This is one of the stranger weeks to come along. There are quite a few movies opening—none of the seem to qualify as entirely wide releases. The only art movie opening is Of Gods and Men at The Carolina. And there’s a small fact-based, faith-based uplifting sports drama, The 5th Quarter, that appears to be opening only at the Beaucatcher. Neither of these being limited to one screen is surprising. But what of Dylan Dog: Dead of Night, Fast Five, Hoodwinked Too! Hood vs. Evil, and Prom? Wide? Well, not exactly—except for Fast Five. While I have yet to see the listings for the Epic or the Biltmore Grande, right now Prom is only listed at The Carolina, Hoodwinked Too! only at the Beaucatcher, the longest shot of all Dylan Dog is at The Carolina and the Carmike. What does this mean? Mostly that no one expects much out of Prom or Hoodwinked.
The only of these that I’ve seen is Of Gods and Men, the review for which is in this week’s paper, and without getting into it, I’ll be mightily surprised if any of the other things opening are anywhere near being in the same league. But let’s do the usual prognosticating anyway.
First there’s The 5th Quarter, which pretty much came out of nowhere (and that’s why it’s not in the paper’s “Upcomers,” since I didn’t even know it existed till last night). What is it? Well, as I said, it’s seemingly a fact-based, faith-based uplifting sports movie—amusingly being distributed by the folks who brought us Atlas Shrugged. It’s the first directorial feature for writer-producer Rick Bieber (Crazy) and it stars Andie MacDowell and Aidan Quinn. The fact that it stars Andie MacDowell is problematic for me, since I like her personally and have enjoyed talking to her about movies, but the sub-genres attached to this are like garlic to a vampire for me, even if Orland Sentinel critic Roger Moore says, “It scores points for being that rare ‘faith based film’ to show a little edge.” (It should be noted that Roger and I don’t always agree.)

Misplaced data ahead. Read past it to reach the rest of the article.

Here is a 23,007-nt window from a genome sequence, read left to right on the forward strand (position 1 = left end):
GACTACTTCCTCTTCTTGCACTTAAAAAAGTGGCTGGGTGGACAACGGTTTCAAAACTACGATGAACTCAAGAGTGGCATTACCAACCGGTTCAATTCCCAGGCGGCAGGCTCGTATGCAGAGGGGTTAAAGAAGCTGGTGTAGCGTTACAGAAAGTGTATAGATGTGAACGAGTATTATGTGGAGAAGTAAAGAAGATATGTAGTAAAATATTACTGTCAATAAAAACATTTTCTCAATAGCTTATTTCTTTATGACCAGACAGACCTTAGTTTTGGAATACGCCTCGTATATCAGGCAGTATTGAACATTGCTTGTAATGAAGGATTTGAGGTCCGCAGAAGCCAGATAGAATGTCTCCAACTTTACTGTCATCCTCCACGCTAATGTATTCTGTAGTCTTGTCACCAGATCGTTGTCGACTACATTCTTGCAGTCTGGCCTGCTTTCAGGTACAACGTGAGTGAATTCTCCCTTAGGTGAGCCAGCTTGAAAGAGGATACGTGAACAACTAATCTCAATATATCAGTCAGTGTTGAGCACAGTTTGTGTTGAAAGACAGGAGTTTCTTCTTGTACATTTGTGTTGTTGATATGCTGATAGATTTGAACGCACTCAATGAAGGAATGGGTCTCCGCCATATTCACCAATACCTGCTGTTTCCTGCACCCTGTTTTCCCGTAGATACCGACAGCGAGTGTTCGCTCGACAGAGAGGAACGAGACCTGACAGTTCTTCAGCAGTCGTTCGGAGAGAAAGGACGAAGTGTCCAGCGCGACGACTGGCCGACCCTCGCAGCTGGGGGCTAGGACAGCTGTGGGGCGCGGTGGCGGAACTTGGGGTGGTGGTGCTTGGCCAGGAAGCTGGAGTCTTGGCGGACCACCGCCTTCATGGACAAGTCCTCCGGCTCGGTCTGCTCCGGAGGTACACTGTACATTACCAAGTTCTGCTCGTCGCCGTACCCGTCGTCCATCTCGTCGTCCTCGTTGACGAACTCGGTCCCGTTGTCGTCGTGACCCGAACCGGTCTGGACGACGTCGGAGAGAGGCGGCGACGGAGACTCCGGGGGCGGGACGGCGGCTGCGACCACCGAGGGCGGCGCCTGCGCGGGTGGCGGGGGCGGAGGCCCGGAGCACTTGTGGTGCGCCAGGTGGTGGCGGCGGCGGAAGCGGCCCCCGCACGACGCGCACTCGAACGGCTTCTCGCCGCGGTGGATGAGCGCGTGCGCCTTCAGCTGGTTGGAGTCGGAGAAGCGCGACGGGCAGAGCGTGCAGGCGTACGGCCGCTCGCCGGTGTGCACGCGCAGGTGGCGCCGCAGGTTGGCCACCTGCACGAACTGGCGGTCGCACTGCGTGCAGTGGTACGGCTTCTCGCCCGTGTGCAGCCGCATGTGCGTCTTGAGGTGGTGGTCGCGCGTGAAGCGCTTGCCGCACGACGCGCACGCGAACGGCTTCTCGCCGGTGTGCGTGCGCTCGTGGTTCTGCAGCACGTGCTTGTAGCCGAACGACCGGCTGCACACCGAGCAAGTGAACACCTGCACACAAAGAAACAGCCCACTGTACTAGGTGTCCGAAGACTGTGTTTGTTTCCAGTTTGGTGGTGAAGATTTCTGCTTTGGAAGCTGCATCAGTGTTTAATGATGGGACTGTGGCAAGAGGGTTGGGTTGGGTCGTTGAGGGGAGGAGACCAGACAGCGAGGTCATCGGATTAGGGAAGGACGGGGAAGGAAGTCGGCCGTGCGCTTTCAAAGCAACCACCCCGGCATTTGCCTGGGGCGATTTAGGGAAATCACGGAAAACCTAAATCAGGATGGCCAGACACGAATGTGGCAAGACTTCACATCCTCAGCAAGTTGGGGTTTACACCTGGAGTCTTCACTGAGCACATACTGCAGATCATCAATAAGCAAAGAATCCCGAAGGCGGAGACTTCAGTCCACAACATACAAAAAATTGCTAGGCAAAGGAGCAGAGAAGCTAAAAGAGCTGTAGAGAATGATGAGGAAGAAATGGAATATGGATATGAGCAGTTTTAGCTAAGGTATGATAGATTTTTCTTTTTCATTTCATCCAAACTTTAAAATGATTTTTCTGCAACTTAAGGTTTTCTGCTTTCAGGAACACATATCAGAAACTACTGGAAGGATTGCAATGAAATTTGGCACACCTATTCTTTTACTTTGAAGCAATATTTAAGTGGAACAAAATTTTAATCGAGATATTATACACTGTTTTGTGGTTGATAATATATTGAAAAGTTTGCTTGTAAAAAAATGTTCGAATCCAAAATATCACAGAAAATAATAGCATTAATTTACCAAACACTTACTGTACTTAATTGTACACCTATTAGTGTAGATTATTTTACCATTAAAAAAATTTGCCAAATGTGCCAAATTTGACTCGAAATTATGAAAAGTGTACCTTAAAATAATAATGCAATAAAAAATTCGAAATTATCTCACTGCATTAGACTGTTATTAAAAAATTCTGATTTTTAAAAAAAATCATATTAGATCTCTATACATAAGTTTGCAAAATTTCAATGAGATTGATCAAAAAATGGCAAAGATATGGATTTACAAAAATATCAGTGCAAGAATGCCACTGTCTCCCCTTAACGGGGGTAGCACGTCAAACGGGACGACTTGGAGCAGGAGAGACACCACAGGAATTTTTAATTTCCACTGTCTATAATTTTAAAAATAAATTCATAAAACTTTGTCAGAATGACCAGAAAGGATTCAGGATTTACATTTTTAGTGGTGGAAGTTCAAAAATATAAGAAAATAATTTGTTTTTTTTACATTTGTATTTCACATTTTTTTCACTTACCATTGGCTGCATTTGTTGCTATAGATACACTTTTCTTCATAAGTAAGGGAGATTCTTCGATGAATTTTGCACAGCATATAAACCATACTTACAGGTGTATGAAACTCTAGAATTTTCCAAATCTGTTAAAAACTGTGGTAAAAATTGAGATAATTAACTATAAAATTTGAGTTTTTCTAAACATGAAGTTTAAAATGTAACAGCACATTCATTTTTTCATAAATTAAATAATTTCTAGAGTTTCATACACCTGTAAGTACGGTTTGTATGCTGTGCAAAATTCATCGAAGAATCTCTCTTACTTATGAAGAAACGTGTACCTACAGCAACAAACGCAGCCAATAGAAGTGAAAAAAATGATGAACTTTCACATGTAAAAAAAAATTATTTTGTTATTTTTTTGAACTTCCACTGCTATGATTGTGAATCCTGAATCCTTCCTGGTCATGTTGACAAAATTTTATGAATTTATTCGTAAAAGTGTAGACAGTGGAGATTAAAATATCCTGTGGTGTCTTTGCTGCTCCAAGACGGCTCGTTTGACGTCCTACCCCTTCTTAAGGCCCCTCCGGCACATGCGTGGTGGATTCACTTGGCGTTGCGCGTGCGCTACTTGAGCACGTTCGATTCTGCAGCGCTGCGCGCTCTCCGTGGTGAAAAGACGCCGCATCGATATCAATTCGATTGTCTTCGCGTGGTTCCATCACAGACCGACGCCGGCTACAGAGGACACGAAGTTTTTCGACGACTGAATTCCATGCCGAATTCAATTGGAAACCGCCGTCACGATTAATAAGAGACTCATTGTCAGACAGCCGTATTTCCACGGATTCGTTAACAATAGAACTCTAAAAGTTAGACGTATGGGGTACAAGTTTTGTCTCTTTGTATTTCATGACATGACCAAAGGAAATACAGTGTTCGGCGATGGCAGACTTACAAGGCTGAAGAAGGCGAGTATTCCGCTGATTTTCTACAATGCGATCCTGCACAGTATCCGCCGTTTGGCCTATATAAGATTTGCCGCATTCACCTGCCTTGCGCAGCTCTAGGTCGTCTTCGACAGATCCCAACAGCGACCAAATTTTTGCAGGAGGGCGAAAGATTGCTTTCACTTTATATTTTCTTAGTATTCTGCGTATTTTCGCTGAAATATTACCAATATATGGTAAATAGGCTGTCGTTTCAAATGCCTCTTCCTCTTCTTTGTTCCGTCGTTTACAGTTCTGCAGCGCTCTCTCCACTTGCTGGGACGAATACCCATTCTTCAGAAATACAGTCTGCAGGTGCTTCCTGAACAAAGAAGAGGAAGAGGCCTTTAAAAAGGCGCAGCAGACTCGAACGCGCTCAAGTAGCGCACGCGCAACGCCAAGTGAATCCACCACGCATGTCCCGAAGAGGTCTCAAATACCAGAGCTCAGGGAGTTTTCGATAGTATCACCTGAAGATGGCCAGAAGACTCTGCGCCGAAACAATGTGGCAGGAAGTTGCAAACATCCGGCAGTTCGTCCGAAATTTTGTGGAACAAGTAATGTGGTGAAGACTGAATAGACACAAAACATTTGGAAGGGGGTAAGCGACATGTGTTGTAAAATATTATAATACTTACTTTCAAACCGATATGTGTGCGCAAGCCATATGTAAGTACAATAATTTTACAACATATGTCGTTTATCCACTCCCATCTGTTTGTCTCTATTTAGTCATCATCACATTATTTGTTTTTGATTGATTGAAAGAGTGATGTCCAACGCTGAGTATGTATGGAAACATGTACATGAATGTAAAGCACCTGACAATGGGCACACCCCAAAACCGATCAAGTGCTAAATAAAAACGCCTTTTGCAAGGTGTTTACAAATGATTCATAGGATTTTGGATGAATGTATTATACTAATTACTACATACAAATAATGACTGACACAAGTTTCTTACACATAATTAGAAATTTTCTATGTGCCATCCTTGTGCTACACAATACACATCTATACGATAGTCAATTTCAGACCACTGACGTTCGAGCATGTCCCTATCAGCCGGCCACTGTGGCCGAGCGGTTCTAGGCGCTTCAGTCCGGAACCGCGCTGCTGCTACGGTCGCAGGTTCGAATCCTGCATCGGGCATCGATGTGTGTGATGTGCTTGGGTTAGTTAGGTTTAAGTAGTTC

There’s every reason to expect Dylan Dog: Dead of Night to be dead on arrival—if only because it’s being handled by Freestyle Releasing, who usually handle the most egregious low-rent junk. The last thing of theirs that played locally was the execrable I Want Your Money, which (literally) almost no one went to see—a wise decision. Dylan Dog was originally slated for a limited release, then inexplicably was expanded. What is it? Well, the press notes say it’s “a new horror/comedy film based on one of the world’s most popular comics (60 million copies worldwide). Brandon Routh stars as Dylan Dog, world famous private investigator specializing in affairs of the undead. His PI business card reads ‘No Pulse? No Problem.’ Armed with an edgy wit and carrying an arsenal of silver and wood-tipped bullets, Dylan must track down a dangerous artifact before a war ensues between his werewolf, vampire and zombie clients living undercover in the monster-infested backstreets of New Orleans.” OK, that’s intriguing, as is the fact that the Italian comics in question are written by Tiziano Sclavi, whose novel Dellamorte Dellamore was the source for Cemetery Man. And the trailer really doesn’t look bad, so …